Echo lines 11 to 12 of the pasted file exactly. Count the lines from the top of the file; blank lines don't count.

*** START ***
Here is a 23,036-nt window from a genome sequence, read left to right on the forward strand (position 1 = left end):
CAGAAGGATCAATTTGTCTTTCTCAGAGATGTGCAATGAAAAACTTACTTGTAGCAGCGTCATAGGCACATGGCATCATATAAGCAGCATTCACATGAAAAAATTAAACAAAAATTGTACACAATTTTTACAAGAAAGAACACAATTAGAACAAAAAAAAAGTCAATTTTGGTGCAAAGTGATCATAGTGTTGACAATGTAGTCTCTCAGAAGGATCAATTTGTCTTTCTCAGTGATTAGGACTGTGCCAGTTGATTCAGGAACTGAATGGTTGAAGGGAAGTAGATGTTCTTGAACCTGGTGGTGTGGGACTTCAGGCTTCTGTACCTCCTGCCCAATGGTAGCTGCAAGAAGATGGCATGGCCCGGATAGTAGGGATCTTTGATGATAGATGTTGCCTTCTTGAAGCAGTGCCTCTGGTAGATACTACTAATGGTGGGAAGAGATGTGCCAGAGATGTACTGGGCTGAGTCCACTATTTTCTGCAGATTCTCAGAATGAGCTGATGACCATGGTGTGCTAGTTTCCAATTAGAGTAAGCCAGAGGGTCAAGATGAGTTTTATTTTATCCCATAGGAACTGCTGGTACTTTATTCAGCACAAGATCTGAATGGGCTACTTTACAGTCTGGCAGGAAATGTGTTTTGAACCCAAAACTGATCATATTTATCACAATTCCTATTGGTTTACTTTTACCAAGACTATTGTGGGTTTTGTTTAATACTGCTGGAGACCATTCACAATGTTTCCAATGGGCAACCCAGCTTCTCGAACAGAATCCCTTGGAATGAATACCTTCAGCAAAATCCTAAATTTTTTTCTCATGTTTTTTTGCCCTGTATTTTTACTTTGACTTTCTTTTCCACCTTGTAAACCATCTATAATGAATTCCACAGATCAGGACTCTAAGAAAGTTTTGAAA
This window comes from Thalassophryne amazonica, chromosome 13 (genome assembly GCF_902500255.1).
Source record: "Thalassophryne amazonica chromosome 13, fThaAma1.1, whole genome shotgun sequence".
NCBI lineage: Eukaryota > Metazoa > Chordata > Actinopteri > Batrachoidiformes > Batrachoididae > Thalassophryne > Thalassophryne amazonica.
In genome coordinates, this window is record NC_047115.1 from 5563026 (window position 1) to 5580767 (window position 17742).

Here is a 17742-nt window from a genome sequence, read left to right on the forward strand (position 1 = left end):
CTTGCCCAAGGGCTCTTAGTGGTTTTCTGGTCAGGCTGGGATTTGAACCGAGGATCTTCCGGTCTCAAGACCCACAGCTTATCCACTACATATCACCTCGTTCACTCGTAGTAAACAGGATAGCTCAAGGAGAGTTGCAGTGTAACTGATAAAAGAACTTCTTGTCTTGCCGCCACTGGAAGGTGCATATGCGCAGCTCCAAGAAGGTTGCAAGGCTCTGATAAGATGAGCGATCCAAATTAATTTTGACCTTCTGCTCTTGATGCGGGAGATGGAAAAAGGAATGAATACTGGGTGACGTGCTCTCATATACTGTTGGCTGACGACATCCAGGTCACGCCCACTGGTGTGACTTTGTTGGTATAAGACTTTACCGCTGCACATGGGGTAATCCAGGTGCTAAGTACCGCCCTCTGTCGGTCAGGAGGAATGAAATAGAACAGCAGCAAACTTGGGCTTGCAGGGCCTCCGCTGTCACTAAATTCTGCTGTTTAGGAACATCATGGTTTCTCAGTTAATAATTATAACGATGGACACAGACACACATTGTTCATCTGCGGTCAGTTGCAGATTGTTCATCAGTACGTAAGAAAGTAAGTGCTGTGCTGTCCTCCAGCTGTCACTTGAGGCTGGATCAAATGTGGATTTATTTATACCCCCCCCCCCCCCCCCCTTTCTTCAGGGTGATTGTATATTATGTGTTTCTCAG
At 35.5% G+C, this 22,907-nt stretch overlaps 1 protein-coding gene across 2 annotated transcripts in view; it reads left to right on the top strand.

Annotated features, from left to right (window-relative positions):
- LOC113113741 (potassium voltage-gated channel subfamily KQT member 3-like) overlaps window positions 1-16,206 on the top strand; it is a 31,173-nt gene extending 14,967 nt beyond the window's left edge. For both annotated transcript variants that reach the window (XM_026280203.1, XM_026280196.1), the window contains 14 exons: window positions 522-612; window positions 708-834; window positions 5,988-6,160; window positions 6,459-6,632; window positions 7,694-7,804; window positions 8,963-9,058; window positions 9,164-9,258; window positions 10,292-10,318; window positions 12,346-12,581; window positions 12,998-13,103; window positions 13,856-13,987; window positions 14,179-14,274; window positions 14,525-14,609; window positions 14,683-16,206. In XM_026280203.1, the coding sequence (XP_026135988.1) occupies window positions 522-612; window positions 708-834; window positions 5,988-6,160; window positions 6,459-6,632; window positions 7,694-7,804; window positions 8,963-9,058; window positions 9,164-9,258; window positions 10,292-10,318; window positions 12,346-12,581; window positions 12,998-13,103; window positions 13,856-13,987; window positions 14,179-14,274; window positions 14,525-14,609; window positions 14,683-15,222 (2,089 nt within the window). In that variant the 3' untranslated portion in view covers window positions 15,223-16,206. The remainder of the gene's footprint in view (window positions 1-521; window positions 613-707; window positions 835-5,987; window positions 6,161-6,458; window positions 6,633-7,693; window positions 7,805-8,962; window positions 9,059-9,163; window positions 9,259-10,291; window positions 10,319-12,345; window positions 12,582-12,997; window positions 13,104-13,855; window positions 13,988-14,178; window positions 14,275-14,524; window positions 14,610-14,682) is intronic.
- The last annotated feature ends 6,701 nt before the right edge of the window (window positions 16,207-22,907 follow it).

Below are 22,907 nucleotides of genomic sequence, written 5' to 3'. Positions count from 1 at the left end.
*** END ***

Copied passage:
- LOC113113741 (potassium voltage-gated channel subfamily KQT member 3-like) overlaps window positions 1-16,206 on the top strand; it is a 31,173-nt gene extending 14,967 nt beyond the window's left edge. For both annotated transcript variants that reach the window (XM_026280203.1, XM_026280196.1), the window contains 14 exons: window positions 522-612; window positions 708-834; window positions 5,988-6,160; window positions 6,459-6,632; window positions 7,694-7,804; window positions 8,963-9,058; window positions 9,164-9,258; window positions 10,292-10,318; window positions 12,346-12,581; window positions 12,998-13,103; window positions 13,856-13,987; window positions 14,179-14,274; window positions 14,525-14,609; window positions 14,683-16,206. In XM_026280203.1, the coding sequence (XP_026135988.1) occupies window positions 522-612; window positions 708-834; window positions 5,988-6,160; window positions 6,459-6,632; window positions 7,694-7,804; window positions 8,963-9,058; window positions 9,164-9,258; window positions 10,292-10,318; window positions 12,346-12,581; window positions 12,998-13,103; window positions 13,856-13,987; window positions 14,179-14,274; window positions 14,525-14,609; window positions 14,683-15,222 (2,089 nt within the window). In that variant the 3' untranslated portion in view covers window positions 15,223-16,206. The remainder of the gene's footprint in view (window positions 1-521; window positions 613-707; window positions 835-5,987; window positions 6,161-6,458; window positions 6,633-7,693; window positions 7,805-8,962; window positions 9,059-9,163; window positions 9,259-10,291; window positions 10,319-12,345; window positions 12,582-12,997; window positions 13,104-13,855; window positions 13,988-14,178; window positions 14,275-14,524; window positions 14,610-14,682) is intronic.
- The last annotated feature ends 6,701 nt before the right edge of the window (window positions 16,207-22,907 follow it).